Just as the history of a country or a continent is important to the historian or the politician, the
history of a language is essential to the linguist. Otherwise, it is nearly impossible to understand
why one says something the way one does today. It is important to those who study the modern
language of French in detail to understand why an 'e' is used to make the feminine in most
adj ectives or why an 's' is used to mark the plural. Likewise, it would help the French linguist to
study Latin, since French developed out of Latin. Understanding how much larger of a case
system Latin has and how it gradually became reduced in size can help one who studies Old
French better understand why the case system of Old French is so truncated in comparison.
The fact that Latin' s six cases are reduced to two in Old French and then to none in modern
French is a phenomenon that one who studies French should understand, because without this
knowledge one could mistakenly think that the French language begins with Old French.
Knowing the language's origin and understanding its language of origin helps the Old French
scholar better understand as a whole the entire evolution of the French language. The fact that
Latin evolved in a similar way, using fewer and fewer of its cases, is also important. The fact
that Old French reduced the case system to two cases can help explain why later on it was
reduced to none.
This thesis will deal first with the historical background behind Old French. Why it comes
from Latin and why Latin was spoken in Gaul in the first place are but two of the topics
addressed in the historical background. Variations in the dialects spoken throughout Gaul are
also examined. The grammar section takes an in-depth look at the Latin case system of nouns
and adjectives. It also looks at the case system of nouns and adjectives of Old French. Finally,
the grammar segment makes a comparison of the Latin and Old French case systems.
Latin and French have a relationship which has lasted more than a millennium. French
Einds its roots with the Latin language, even despite its many changes through the centuries. In
order to examine these changes, it is necessary to begin with a study of Old French because it is
the version of French through all of the centuries that is closest to Latin. There are many
phonological, morphological, syntactic, and lexical changes from Latin to Old French. This
study will examine the morpho-syntactical differences between the language of origin, Latin, and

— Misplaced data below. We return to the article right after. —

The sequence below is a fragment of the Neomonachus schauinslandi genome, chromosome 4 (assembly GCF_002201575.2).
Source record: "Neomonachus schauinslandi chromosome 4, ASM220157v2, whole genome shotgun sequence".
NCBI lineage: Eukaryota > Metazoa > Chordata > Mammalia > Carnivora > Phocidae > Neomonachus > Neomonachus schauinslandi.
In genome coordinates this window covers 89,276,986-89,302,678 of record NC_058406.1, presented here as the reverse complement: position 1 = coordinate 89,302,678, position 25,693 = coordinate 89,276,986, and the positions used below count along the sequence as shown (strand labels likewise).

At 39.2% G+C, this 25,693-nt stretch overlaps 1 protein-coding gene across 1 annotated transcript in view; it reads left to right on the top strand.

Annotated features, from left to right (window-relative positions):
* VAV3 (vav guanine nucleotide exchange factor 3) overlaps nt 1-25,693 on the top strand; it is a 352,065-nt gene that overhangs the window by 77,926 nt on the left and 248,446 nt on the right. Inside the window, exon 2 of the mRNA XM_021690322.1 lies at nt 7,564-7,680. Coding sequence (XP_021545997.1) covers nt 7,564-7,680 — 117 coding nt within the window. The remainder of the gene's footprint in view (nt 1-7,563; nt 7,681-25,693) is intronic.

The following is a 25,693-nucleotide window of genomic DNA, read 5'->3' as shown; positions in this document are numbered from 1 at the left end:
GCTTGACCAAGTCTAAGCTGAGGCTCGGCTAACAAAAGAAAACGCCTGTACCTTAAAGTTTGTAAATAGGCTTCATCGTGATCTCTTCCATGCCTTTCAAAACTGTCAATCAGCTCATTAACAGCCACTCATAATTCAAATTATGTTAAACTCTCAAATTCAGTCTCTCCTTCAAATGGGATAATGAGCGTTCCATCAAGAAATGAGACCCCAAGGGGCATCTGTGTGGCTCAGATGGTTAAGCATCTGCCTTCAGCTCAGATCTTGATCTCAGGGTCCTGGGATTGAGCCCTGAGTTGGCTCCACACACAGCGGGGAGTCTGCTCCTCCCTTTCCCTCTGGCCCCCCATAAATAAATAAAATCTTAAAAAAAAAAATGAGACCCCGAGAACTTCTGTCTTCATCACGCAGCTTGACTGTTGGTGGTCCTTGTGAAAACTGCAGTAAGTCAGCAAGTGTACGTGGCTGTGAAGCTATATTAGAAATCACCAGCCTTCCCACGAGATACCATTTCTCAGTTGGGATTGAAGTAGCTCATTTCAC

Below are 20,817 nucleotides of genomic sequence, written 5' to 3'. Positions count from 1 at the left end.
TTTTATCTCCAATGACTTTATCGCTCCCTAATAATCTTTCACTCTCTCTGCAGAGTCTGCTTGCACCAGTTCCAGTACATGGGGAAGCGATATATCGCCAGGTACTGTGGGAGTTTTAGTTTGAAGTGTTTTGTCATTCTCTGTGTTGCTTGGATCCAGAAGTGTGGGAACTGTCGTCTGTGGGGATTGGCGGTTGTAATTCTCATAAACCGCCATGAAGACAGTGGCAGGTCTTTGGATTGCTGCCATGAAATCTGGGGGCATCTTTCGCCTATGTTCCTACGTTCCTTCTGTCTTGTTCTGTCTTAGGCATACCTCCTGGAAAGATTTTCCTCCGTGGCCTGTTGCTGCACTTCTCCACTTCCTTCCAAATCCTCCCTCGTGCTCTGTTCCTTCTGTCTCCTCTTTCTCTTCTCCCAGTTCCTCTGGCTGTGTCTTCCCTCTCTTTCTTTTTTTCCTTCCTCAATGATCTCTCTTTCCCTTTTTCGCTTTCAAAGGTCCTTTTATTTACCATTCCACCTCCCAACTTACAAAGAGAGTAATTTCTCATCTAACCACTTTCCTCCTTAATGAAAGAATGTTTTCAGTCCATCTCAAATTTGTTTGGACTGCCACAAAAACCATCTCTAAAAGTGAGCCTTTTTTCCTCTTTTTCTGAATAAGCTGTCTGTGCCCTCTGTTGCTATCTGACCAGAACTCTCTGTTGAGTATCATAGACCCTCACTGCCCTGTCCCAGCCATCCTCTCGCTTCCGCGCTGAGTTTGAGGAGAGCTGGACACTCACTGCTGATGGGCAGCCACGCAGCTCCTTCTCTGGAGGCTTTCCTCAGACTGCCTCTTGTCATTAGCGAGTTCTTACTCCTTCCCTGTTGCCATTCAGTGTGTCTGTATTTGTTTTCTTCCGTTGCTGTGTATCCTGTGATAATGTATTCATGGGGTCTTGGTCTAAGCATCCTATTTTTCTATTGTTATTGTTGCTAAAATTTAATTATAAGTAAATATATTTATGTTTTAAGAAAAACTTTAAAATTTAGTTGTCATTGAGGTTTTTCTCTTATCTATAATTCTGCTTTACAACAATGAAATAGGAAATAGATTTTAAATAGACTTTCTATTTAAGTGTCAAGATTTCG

the new language, Old French. In other words, one will study the eventual loss of the case
system in Old French. In order to fully understand the grammatical changes of the morpho-
syntax from Latin to Old French, one must understand first and foremost why Latin is pertinent
to Old French and why one spoke Latin in the region of Gaul before one spoke French. The
question of non-roman influences on the origin of Old French is also important.
Before the Romans entered Gaul, Galois (Gaulish) was spoken in the region that is now
France. Gaulish was a Celtic language. When the Gauls entered the region of Gaul, there were
other populations living there already, mainly the Ligurians, the Iberians, and the Aquitainians.
The languages that these peoples spoke were not of Indo-European origin. It is difficult to
determine where the languages of the Ligurians and the Iberians came from, since they no longer
exi st. The language of the Aquitains is known only through the Basque language which exists
today and has its origins in the language of the Aquitains. As to the language of the Gauls
themselves, modern linguists know little about it since there are few written records of the
language. The Druids refused to write any of their beliefs, so the traditional transmission of
writing through the clergy is non-existent for this society. The Gaulish records that do exist are
items such as calendars, which do not tell modern linguists much about the structure of the
While Gaulish did not have a large influence on Old French, it did still have some
influence. In modern French, there are a total of around 200 words of Gaulish origin. Most of
these terms, such as valet, vassal, and cheval, deal with the rural aspects of life. Since these
words still exist today, once can logically deduce that Gaulish had some influence.
Perhaps the most likely influence Gaulish had on Old French is its nasality. Both French
and Portuguese were influenced by Celtic Languages, and both languages gained more nasal
sounds as a result. In Middle French, vowels which were followed by a nasal consonant became
nasalized. This particular nasalization is still in place today in modern French; however, the loss
of the final nasal consonant took place well after the time frame of Old French.
So why was Latin spoken in Gaul? "Nee dans l'lle de France, region dont le 'patois' n'a
jamais ete que la variante populaire du frangais, notre langue est avant tout l'heritiere directed du
latin imported en Gaule par les conquerants remains" (Allieres, 1982, p. 5). One can easily say
that Latin entered into Gaul because of Julius Cesar. Perhaps the best-known and the most
powerful leader of the Roman Republic, he reunited all of Gaul under Roman power. In the first
century B.C., the Roman Republic contained a large portion of Europe as well as several other
Mediterranean territories. Figure 2-1 shows the extensiveness Rome's power throughout
Europe, both as the Roman Republic and as the Roman Empire.
When this new government appeared in Gaul, it brought with it its language. As the
language of civilization and the language of government, Latin easily found its place in Gaul:
Les Romains n'ont eu recours a aucun moyen tyrannique pour imposer leur
langue. Mais le latin etait la langue officielle du gouvernement et il representait
la civilisation. C'etait deux raisons qui lui assuraient une superiorite ecrasante.
(Wartburg, 1962, p. 22)
Another reason that Latin took such a large hold in the civilization of Gaul was due to its